The numbers alone inspire cynicism in me the likes of no other. But as luck would have it, I knew nothing of their business, only that its name sounded vaguely familiar, and that we were beside ourselves with hunger at 10pm, on the verge of withering in the bitter cold, and that the warm lights past the restaurant glass front was salvation.

Sushi Zanmai proved that there is hope in life, if only in Japan. This calls for rejoicing.

The menu has both Japanese and English, and although there is a kaleidoscope of unfamiliar fish, as long as you can read Pictures, you’ll be well on your way ordering up a massive amount of sushi. Don’t bother with portion control. Unless your idea of portion control is multiple orders of ten sushi at a time, then you have my green light. Other than the main menu, there is a set menu on the side entirely in – no not Pictures – Japanese, for sets that span a range up till ¥3,000. But figuring out what each set has to offer is only a matter of matching the words to the pictures on the main menu. Child’s play, I say.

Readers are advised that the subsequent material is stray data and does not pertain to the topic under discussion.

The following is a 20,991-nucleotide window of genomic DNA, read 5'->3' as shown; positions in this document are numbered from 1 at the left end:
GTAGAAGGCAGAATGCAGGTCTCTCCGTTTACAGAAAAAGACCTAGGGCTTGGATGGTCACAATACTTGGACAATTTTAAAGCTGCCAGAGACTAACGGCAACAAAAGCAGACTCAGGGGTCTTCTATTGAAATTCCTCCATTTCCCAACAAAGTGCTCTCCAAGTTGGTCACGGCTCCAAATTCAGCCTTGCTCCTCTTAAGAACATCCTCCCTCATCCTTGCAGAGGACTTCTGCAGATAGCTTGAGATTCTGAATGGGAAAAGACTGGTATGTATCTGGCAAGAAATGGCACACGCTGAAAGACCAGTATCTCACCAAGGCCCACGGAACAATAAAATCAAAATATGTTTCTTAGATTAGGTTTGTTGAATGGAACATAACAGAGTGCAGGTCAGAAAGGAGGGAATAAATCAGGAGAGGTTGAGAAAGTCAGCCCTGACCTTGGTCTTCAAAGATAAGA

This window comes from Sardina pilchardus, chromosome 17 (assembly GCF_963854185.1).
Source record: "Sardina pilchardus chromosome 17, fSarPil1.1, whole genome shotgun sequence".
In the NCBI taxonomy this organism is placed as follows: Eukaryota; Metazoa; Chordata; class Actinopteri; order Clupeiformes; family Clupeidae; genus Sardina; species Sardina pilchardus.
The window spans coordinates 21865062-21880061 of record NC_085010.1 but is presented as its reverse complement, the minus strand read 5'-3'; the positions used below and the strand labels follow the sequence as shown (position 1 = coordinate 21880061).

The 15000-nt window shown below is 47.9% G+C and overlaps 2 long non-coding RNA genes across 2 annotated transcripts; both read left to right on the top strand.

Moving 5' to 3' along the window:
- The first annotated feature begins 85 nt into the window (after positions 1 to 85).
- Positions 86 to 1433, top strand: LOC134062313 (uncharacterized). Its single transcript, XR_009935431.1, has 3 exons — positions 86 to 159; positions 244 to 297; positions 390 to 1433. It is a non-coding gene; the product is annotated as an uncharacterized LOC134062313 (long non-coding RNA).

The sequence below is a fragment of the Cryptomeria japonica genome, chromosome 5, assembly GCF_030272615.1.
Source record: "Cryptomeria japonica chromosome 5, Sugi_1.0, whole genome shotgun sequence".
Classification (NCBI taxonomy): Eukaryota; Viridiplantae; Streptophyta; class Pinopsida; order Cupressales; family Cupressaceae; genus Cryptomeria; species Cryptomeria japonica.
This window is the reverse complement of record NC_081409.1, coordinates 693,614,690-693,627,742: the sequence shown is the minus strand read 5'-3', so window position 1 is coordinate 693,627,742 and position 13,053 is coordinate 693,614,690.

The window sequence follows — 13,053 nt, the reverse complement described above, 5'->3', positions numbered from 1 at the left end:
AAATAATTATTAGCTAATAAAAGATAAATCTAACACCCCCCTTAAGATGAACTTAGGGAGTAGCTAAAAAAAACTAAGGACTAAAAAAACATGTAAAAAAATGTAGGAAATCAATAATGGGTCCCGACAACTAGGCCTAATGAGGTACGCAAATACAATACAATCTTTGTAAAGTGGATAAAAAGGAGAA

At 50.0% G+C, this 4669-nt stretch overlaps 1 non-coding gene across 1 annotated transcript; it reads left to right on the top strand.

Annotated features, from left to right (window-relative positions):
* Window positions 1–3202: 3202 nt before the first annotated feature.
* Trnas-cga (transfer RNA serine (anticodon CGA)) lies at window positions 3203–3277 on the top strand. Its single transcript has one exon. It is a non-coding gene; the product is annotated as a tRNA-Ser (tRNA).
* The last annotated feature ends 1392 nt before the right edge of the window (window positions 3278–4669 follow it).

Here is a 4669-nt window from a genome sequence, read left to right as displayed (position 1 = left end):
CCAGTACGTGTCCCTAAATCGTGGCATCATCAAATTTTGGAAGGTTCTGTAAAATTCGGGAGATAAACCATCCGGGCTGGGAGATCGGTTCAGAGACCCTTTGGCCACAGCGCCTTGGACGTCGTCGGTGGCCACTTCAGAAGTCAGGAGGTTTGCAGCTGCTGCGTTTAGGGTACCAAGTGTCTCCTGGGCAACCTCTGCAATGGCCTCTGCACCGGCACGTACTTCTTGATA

Sushi is not cheaper in Japan. Sorry to have to break it to you this way. Unlike how coffee in Italy, bread and cheese in France, dim sum and congee in Hong Kong are at least half the price and double the quality, dining in Japan is at a cost only slightly less expensive than Japanese restaurants here, but at an unbeatable quality.

I had the ¥2,500 (around S$40) set of 12 nigiri that came with a bowl of miso soup. Every piece of nigiri, with the exception of the lacklustre sea urchin and rubbery herring roe, was beautifully draped atop the rice and fresh.

I’ve said it before and I’ll say it again: I have the sneaking suspicion that the waters around Japan have mystical properties, ancient mumbo jumbo happening below the surface, producing not merely fish, but creatures of the culinary Atlantis. It’s easy to forget that you’re eating seafood.

The girls got themselves heaps of maguro (tuna), shake (salmon), ika (squid), hamachi (yellowtail), and waved a waitress over for another round because, much to their own surprise, they absolutely adored the tuna. While clearly not from premium maguro (usually coloured a vibrant ruby), it tasted very clean.